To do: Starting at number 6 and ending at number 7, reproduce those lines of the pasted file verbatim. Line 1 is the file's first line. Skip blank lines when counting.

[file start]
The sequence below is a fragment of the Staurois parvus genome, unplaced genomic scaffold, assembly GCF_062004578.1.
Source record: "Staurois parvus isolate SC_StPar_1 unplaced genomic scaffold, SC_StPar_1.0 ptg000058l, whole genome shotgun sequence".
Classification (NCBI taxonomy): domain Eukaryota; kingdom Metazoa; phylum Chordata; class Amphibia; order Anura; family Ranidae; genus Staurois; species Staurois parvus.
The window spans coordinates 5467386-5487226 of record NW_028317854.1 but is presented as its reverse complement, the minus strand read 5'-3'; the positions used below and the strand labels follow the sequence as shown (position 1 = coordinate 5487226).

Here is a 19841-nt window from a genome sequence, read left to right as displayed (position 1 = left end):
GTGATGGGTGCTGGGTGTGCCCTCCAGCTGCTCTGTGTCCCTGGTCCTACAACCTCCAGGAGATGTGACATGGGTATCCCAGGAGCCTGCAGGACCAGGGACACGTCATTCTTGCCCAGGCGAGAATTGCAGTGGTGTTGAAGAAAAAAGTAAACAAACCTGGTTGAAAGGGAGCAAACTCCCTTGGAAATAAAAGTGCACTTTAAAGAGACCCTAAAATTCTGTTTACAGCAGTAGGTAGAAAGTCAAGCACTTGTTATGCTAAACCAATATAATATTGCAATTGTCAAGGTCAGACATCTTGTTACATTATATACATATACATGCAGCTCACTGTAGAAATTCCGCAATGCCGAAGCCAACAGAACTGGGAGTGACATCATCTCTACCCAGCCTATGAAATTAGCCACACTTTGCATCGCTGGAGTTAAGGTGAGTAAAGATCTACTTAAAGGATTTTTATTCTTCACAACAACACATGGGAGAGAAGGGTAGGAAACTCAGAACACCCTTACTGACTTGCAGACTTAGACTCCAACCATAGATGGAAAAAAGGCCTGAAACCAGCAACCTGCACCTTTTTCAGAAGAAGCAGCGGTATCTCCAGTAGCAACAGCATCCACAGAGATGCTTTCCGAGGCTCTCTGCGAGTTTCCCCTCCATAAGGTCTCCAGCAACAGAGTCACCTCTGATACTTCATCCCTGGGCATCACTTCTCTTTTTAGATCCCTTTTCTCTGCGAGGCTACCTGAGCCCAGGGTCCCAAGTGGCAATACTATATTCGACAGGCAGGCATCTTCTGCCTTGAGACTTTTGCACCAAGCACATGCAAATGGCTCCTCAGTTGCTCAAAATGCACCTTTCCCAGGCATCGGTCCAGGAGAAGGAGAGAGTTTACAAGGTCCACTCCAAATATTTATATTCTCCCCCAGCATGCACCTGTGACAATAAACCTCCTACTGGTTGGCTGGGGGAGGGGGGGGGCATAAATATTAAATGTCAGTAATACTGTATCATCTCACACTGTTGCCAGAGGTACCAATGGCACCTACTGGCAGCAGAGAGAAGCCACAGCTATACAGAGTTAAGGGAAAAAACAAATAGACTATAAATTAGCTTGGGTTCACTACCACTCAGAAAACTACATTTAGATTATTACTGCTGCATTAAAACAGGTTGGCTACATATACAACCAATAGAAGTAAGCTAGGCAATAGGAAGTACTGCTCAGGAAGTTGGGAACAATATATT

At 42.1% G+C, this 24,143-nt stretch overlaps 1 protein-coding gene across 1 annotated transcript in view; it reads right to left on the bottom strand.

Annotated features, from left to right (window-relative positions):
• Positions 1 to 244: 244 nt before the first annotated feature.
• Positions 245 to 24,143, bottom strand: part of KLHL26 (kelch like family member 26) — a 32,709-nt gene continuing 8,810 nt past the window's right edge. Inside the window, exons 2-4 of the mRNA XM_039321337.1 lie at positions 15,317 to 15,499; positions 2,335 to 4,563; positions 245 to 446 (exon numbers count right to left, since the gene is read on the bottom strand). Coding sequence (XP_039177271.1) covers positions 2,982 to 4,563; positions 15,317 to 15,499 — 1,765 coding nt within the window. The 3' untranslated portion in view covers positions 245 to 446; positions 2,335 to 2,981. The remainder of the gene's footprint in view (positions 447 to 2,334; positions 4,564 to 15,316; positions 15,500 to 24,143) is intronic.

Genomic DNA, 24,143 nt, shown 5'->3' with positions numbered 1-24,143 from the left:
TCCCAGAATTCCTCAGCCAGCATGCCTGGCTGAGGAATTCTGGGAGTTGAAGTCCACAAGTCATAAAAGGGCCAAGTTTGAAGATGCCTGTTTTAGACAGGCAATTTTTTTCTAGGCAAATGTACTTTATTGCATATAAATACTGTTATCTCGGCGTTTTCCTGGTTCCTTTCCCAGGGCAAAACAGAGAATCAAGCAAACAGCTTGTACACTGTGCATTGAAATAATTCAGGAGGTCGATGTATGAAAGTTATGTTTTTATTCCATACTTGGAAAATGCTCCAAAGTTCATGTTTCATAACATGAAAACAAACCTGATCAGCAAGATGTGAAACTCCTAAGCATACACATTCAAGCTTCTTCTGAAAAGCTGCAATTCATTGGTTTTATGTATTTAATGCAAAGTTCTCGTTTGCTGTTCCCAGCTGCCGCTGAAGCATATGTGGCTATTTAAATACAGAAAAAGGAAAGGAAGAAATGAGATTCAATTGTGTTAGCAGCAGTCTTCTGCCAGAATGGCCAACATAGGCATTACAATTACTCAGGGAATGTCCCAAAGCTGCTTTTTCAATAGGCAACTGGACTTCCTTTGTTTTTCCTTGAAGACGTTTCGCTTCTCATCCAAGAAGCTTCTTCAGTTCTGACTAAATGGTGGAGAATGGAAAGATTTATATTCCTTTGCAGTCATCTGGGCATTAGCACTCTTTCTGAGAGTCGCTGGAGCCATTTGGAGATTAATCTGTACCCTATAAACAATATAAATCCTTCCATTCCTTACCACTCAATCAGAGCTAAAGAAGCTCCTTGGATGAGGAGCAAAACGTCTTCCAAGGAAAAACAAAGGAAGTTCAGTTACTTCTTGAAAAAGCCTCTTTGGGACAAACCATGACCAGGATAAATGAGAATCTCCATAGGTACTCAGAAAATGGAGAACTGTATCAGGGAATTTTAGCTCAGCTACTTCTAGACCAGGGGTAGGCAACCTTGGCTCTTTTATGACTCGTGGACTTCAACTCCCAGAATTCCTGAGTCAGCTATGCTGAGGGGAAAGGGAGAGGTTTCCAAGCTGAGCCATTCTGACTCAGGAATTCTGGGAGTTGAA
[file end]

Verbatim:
GTGATGGGTGCTGGGTGTGCCCTCCAGCTGCTCTGTGTCCCTGGTCCTACAACCTCCAGGAGATGTGACATGGGTATCCCAGGAGCCTGCAGGACCAGGGACACGTCATTCTTGCCCAGGCGAGAATTGCAGTGGTGTTGAAGAAAAAAGTAAACAAACCTGGTTGAAAGGGAGCAAACTCCCTTGGAAATAAAAGTGCACTTTAAAGAGACCCTAAAATTCTGTTTACAGCAGTAGGTAGAAAGTCAAGCACTTGTTATGCTAAACCAATATAATATTGCAATTGTCAAGGTCAGACATCTTGTTACATTATATACATATACATGCAGCTCACTGTAGAAATTCCGCAATGCCGAAGCCAACAGAACTGGGAGTGACATCATCTCTACCCAGCCTATGAAATTAGCCACACTTTGCATCGCTGGAGTTAAGGTGAGTAAAGATCTACTTAAAGGATTTTTATTCTTCACAACAACACATGGGAGAGAAGGGTAGGAAACTCAGAACACCCTTACTGACTTGCAGACTTAGACTCCAACCATAGATGGAAAAAAGGCCTGAAACCAGCAACCTGCACCTTTTTCAGAAGAAGCAGCGGTATCTCCAGTAGCAACAGCATCCACAGAGATGCTTTCCGAGGCTCTCTGCGAGTTTCCCCTCCATAAGGTCTCCAGCAACAGAGTCACCTCTGATACTTCATCCCTGGGCATCACTTCTCTTTTTAGATCCCTTTTCTCTGCGAGGCTACCTGAGCCCAGGGTCCCAAGTGGCAATACTATATTCGACAGGCAGGCATCTTCTGCCTTGAGACTTTTGCACCAAGCACATGCAAATGGCTCCTCAGTTGCTCAAAATGCACCTTTCCCAGGCATCGGTCCAGGAGAAGGAGAGAGTTTACAAGGTCCACTCCAAATATTTATATTCTCCCCCAGCATGCACCTGTGACAATAAACCTCCTACTGGTTGGCTGGGGGAGGGGGGGGGCATAAATATTAAATGTCAGTAATACTGTATCATCTCACACTGTTGCCAGAGGTACCAATGGCACCTACTGGCAGCAGAGAGAAGCCACAGCTATACAGAGTTAAGGGAAAAAACAAATAGACTATAAATTAGCTTGGGTTCACTACCACTCAGAAAACTACATTTAGATTATTACTGCTGCATTAAAACAGGTTGGCTACATATACAACCAATAGAAGTAAGCTAGGCAATAGGAAGTACTGCTCAGGAAGTTGGGAACAATATATT

At 42.1% G+C, this 24,143-nt stretch overlaps 1 protein-coding gene across 1 annotated transcript in view; it reads right to left on the bottom strand.